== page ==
Life happens, Lucas’ career swelled in public administration, and he was eventually led back to his hometown in Sallisaw. Accompanying him were his wife, Lora, and four children. It’s a busy and happy life, but all lives have hurdles, and the Lucas family must deal with two young children who have juvenile diabetes. Lucas and wife Lora share night-time duties checking on the health of their children. Lucas said he goes to bed at 10 p.m., ready to awake several hours later to check on his boys. Once awake, he said, it’s sometimes hard to fall back asleep.
Lucas found the middle of the night is a good time to finish the novel he had begun almost 10 years ago. And in only six months of midnight scribblings, Lucas had finished “Iron Post Corner.”
A former teacher at Central School, where Lucas graduated, was one of the first to read “Iron Post Corner.”
Cindy Lattimore, now a counselor at Indian Capital Technical Center in Sallisaw, taught Lucas at Central School. And she is impressed by his first novel.
“I enjoyed his book,” she said. “It was really different. It made me wonder if the story was true. It’s not.”
“Iron Post Corner” is hard to put down, Lattimore said.
“I read it in one sitting,” she said. “It kept me engaged. It had me caught up from the very beginning. It had me asking questions. Clay’s plotting is good. I would read more even if I didn’t know him.”
Lattimore said she hopes the novel is published.
“Then we can say we knew him when,” she said.
Even with such praise Lucas knew the next step on the way to publication may be the hardest. Lucas had to find a literary agent. And most agents don’t take on first-time novelists. And publishing companies hardly ever print the works of first timers.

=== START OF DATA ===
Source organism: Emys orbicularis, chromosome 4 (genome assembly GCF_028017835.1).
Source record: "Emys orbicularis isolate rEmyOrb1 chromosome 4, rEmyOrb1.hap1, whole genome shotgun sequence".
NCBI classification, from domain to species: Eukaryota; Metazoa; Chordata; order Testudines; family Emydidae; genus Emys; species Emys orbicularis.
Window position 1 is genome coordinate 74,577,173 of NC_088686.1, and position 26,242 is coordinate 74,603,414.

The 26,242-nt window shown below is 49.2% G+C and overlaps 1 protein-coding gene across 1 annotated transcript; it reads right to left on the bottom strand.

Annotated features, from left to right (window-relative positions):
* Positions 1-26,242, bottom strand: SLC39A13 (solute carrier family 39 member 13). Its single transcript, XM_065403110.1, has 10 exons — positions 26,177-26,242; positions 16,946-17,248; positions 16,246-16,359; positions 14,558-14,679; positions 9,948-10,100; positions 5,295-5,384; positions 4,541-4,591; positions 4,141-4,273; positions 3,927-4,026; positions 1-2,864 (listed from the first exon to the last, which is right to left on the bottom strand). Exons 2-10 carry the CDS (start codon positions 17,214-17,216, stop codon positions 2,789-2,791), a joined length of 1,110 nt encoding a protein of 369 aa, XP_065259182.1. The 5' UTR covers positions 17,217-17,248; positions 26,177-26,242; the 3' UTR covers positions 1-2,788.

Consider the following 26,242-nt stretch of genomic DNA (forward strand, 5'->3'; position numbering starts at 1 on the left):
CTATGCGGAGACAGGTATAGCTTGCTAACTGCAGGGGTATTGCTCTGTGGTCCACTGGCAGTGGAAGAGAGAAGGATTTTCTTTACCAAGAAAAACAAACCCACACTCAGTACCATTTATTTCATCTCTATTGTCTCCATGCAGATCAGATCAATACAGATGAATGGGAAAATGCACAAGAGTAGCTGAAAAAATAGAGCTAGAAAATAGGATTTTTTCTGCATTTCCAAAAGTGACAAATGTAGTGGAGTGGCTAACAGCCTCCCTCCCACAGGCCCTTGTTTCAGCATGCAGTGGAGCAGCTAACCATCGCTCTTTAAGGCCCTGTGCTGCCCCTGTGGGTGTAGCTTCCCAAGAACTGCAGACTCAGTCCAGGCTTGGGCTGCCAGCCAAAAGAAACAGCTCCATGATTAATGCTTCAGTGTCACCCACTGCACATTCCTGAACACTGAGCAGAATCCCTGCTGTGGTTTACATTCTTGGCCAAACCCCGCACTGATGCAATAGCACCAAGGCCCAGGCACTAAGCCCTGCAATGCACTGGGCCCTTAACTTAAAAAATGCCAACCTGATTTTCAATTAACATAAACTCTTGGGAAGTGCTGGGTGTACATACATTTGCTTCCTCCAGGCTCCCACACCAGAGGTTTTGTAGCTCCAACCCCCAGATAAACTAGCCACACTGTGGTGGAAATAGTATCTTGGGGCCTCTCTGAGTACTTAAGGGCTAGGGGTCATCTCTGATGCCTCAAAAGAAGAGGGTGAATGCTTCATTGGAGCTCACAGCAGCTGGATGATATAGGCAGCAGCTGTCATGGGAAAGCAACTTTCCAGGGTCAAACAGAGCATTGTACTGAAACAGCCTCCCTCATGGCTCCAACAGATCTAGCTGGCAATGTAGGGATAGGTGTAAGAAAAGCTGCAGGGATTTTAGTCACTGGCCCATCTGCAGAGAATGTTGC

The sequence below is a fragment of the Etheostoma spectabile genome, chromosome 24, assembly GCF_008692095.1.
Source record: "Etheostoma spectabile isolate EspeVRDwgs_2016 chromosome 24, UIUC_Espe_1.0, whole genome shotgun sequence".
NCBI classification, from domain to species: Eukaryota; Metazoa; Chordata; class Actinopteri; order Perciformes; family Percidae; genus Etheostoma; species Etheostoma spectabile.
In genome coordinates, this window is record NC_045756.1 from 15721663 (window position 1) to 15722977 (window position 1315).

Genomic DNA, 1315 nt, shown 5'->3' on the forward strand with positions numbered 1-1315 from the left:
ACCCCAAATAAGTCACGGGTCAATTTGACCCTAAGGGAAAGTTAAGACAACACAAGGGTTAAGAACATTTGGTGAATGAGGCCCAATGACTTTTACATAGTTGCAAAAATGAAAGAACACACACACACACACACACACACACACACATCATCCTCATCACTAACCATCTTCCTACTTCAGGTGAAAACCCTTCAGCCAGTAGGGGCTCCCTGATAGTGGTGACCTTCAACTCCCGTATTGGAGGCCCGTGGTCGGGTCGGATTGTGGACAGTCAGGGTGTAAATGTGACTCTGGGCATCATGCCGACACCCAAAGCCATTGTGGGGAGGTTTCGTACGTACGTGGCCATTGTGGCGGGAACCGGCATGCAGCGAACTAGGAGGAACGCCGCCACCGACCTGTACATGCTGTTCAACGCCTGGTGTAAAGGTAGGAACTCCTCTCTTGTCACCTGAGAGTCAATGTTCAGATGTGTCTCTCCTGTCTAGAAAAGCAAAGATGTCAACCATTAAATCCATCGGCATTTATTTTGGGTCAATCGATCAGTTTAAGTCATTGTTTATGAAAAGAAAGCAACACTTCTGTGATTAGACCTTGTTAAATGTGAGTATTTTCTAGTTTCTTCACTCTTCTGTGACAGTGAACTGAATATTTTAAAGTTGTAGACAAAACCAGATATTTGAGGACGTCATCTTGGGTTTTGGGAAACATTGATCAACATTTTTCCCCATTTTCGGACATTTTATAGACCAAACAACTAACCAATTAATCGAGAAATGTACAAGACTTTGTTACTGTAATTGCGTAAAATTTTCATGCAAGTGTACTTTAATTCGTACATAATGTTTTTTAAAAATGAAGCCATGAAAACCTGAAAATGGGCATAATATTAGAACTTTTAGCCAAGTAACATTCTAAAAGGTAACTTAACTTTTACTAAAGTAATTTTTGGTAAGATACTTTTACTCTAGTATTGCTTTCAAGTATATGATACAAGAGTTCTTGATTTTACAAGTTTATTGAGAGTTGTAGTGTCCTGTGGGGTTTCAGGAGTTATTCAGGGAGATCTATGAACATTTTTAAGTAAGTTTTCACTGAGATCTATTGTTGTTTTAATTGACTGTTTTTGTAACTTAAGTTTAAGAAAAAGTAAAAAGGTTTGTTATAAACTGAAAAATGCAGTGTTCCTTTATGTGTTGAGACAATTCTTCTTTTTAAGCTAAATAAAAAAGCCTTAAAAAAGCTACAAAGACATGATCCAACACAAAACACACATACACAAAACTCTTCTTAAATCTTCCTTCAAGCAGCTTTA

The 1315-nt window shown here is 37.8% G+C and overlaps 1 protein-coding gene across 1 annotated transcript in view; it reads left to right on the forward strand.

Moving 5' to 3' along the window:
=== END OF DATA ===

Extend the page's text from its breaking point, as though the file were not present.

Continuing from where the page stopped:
“I even put it on Facebook,” Lucas said, explaining he asked if anyone could put him in touch with an agent. “I found an agent closer that I could believe.”
On a trip to visit in California, Lucas found a friend of a best friend of wife Lora was an agent. And Nelson Literary Agency has agreed to read “Iron Post Corner.” Now all Lucas has to do is await their decision.
“It’s exciting,” Lucas said, grinning, “but the waiting. I’m impatient with the waiting.”
Still, the new novelist isn’t going to let a long summer bother him too much. He has already started a second novel. It will be titled, “Alley Spring.”
“It’s a novel with a historical twist, focused on local oral tradition,” Lucas said.
He explained the next novel is set on the banks of the Current River near Salem, Mo., where Lucas once lived and where Jesse James and gang used to hide out. They also have parts in “Alley Spring.”
Lucas said he isn’t worried about criticism of “Iron Post Corner” or being asked to do rewrites.
“I’m willing to do anything they say. And I don’t care, too much, about the money. I just want to get published,” Lucas said.
Sally Maxwell, Senior News Director